Yes, but very little. The top of the shock needed nothing, just a few washers on either side for a snug fit. The bottom needed alteration. In the pic below, the arrows point at two black "collars" inserted in the bottom of the shock mounting point. (Sorry if I use the wrong terminology). The collars slide right out, and they are wider than the bottom of the shock by a few millimeters as that shock moves around the collars. The second pic clearly shows the few millimeter gap between the collar and bottom of the shock. I took out one of the collars and shaved about 1 to 2 mm off it with a hand grinder, which narrowed that gap yet still left just enough room for the shock to still move around the collars. Once shaved...it was plug and play.

The only issue is the bike is lowered, like I said, and is "tippey" so I need to either fabricate a new lower shock bracket to raise the bike or shorten the kick stand to get the appropriate lean when parked.

I haven't adjusted the shock at all but it's at 3 and can go between 1 and 7. I'm a bigger guy, 5 10 and 255 and when I sit on the bike it no longer bottoms out and feels to have good bounce absorption.
 

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Discussion Starter #5
I should add, I am planning to try my hand at rebuilding the old shock or getting one of the high dollar Hagon shocks, but this was obviously a very thrifty way of getting her back on the road.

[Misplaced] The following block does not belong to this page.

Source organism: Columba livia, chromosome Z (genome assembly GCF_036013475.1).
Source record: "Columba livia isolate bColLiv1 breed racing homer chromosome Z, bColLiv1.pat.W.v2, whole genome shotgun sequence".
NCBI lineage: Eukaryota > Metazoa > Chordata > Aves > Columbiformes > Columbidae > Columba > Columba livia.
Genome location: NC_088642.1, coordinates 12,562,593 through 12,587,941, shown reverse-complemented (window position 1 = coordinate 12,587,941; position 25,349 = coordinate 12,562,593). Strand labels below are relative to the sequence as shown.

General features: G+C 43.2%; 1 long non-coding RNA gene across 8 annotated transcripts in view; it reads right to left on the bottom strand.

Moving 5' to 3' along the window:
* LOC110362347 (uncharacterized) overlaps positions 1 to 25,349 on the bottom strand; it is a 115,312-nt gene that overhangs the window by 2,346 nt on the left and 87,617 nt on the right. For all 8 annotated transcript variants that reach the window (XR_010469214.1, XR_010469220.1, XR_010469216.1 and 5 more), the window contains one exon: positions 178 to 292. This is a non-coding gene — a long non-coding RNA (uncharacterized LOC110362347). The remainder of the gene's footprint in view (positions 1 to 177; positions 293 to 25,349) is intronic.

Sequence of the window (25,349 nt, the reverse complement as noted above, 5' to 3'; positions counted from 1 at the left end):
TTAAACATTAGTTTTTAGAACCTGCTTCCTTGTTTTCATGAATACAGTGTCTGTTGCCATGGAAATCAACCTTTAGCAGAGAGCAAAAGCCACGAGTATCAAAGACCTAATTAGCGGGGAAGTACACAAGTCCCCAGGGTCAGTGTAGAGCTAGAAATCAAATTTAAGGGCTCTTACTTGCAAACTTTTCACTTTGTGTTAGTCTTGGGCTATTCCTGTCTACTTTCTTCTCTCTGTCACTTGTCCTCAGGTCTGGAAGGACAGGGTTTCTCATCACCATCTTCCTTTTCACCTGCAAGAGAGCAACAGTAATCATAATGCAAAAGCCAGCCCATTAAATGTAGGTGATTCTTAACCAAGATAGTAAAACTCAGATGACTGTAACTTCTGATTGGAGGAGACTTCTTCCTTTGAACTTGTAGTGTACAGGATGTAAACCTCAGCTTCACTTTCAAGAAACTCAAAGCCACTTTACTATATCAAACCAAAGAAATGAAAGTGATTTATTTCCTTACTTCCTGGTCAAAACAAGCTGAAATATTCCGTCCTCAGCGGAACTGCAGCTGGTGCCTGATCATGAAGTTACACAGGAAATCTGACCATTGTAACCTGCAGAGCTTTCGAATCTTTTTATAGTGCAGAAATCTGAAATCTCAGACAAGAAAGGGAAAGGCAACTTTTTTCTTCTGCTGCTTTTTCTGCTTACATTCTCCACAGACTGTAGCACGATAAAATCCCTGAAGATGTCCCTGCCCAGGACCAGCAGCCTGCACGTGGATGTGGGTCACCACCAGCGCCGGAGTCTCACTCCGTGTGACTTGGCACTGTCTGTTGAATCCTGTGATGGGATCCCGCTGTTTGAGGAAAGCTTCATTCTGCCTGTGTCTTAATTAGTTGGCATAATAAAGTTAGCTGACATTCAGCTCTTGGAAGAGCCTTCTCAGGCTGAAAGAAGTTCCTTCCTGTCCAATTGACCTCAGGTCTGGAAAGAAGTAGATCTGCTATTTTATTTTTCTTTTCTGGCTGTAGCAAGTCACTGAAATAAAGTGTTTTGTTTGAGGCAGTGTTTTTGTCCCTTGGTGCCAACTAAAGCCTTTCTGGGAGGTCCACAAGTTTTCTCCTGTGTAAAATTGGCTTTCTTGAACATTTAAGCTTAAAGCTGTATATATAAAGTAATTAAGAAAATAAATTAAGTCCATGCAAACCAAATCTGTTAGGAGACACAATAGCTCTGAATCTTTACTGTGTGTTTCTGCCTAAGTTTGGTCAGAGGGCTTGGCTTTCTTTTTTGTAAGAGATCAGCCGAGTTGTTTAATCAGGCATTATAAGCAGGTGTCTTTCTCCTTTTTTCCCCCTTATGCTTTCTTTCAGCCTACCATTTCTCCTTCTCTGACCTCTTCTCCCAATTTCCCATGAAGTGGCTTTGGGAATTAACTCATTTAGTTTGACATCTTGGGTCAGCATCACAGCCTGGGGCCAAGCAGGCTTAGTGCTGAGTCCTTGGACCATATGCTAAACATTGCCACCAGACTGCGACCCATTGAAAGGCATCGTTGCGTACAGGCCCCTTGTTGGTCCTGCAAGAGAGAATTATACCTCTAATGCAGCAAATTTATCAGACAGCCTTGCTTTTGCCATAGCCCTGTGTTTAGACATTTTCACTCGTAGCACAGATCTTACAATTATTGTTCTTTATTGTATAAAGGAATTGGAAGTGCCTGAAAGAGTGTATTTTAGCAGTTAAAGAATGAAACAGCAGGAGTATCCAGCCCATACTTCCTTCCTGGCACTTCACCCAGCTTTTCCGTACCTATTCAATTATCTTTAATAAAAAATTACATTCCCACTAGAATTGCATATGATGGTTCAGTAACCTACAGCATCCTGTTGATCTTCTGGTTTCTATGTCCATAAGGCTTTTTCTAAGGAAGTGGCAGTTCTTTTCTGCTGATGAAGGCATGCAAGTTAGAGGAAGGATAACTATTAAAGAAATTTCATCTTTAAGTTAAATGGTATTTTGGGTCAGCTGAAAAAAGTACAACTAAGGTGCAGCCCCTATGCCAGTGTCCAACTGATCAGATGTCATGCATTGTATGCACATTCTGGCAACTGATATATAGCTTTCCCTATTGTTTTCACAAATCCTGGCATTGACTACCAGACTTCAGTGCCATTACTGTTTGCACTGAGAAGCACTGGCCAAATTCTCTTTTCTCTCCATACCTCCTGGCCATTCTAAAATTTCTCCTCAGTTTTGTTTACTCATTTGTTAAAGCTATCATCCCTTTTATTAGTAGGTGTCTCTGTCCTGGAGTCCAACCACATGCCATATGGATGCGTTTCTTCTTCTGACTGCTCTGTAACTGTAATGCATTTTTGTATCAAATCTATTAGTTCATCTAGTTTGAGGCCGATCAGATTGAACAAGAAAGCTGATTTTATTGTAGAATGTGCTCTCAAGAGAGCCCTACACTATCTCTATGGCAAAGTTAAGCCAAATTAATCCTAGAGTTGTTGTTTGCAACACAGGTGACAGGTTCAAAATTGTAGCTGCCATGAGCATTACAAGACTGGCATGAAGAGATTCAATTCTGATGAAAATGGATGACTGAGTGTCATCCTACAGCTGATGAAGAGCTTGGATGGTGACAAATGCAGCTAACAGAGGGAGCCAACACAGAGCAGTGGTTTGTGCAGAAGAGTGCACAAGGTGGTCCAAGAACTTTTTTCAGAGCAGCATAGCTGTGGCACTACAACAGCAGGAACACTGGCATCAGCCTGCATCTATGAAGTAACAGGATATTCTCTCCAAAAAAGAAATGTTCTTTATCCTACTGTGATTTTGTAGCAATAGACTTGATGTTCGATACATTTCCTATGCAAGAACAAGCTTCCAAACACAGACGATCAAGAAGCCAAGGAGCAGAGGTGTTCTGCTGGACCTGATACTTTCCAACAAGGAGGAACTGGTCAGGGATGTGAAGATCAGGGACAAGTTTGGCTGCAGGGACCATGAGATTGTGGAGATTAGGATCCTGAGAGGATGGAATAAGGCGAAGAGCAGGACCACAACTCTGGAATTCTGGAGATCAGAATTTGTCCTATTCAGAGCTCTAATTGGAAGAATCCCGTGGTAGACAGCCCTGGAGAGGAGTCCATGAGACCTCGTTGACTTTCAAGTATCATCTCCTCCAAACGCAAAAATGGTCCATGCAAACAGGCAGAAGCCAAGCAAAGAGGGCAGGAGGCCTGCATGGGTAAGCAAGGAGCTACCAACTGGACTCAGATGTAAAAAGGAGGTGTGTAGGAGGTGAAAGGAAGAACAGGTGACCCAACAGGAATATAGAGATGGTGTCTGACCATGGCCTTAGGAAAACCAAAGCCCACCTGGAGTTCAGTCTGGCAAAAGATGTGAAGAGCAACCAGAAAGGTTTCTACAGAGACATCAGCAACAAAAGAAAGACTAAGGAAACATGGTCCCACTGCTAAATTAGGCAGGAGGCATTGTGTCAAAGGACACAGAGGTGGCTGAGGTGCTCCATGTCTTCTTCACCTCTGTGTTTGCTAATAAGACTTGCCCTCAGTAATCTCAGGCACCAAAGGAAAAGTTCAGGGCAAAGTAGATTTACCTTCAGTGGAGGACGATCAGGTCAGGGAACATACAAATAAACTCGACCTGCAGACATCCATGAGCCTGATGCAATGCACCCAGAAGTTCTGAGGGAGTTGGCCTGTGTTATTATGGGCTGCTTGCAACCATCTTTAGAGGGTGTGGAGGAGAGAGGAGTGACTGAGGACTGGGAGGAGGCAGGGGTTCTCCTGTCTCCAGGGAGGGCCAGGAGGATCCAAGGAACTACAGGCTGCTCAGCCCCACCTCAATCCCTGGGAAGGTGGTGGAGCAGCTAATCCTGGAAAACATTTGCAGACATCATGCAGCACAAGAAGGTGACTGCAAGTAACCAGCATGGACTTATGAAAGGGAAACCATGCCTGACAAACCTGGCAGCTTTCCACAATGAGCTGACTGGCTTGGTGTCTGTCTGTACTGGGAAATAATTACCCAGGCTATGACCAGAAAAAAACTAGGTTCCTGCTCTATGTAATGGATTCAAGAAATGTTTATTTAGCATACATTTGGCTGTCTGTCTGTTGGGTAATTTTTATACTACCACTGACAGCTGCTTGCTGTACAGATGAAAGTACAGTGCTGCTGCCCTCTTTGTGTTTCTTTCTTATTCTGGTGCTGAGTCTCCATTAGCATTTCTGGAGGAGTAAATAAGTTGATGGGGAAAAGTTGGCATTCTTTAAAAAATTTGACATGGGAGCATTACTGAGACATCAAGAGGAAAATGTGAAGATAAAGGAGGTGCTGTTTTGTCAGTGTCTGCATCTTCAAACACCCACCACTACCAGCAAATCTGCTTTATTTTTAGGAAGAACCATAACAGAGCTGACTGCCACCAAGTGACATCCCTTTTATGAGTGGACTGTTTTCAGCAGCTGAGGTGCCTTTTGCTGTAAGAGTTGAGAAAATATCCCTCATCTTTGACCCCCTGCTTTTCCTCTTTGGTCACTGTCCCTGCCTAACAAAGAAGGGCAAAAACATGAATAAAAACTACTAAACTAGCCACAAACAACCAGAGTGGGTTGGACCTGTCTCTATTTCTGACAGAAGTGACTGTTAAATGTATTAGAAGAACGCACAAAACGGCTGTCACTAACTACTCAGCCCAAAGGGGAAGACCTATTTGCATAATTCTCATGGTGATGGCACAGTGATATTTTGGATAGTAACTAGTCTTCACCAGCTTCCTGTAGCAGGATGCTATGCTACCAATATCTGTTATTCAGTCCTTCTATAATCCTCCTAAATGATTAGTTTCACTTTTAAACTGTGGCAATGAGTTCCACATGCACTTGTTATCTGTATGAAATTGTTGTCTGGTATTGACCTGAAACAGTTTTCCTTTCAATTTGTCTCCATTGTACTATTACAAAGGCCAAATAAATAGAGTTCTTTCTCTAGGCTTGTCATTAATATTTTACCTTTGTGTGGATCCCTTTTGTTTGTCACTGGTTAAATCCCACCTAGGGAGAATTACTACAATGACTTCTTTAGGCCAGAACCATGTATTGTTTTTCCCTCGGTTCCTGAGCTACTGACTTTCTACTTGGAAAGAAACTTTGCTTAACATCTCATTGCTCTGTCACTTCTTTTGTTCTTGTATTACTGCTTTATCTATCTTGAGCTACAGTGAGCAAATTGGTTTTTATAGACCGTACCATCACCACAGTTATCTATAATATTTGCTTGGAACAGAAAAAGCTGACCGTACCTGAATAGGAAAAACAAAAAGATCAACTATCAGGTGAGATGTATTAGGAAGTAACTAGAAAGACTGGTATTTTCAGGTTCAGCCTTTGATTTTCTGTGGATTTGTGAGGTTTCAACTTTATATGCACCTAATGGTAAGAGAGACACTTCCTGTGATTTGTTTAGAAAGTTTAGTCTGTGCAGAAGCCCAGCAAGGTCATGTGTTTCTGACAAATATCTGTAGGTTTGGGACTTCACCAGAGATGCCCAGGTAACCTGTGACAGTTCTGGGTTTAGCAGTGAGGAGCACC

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Welcome to the forum. Please add your location to your profile and your bike's model and model year to your signature so that you don't have to remember to tell us every time and we don't have to keep asking when you forget.

And welcome to the world of antique vehicle ownership (they own us, not the other way around). Your bike is 39 years old and aside from being neglected for the last 8, its Previous Owners may or may not have done the maintenance necessary to keep it safe & reliable so it is highly recommended to download the Factory Shop Manual for your model (available through the CX Wiki - link in my signature) and go through all of the service procedures, regardless of whether your bike has reached the specified mileage.

I also recommend looking on all rubber parts with suspicion because rubber does not age gracefully. I can't tell from the pics but if you didn't replace the tires you should replace them before you start using it because old rubber simply cannot flow around the irregularities in the asphalt well enough to grip, especially if it is cool or wet.
I think it looks like you have already installed a modern stainless braided brake line but I'm not sure. If it still has the original rubber brake line (should be replaced every 2 or 3 fluid changes = 5 or 6 years) I recommend shopping for modern stainless braided ones (they last practically forever and double the life of the fluid).
 

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Discussion Starter #7
Thank you and I appreciate the info. I'm currently shopping for tires now before she hits the open road. And, yes, I replaced all the lines and cables. Huge difference and feels much safer.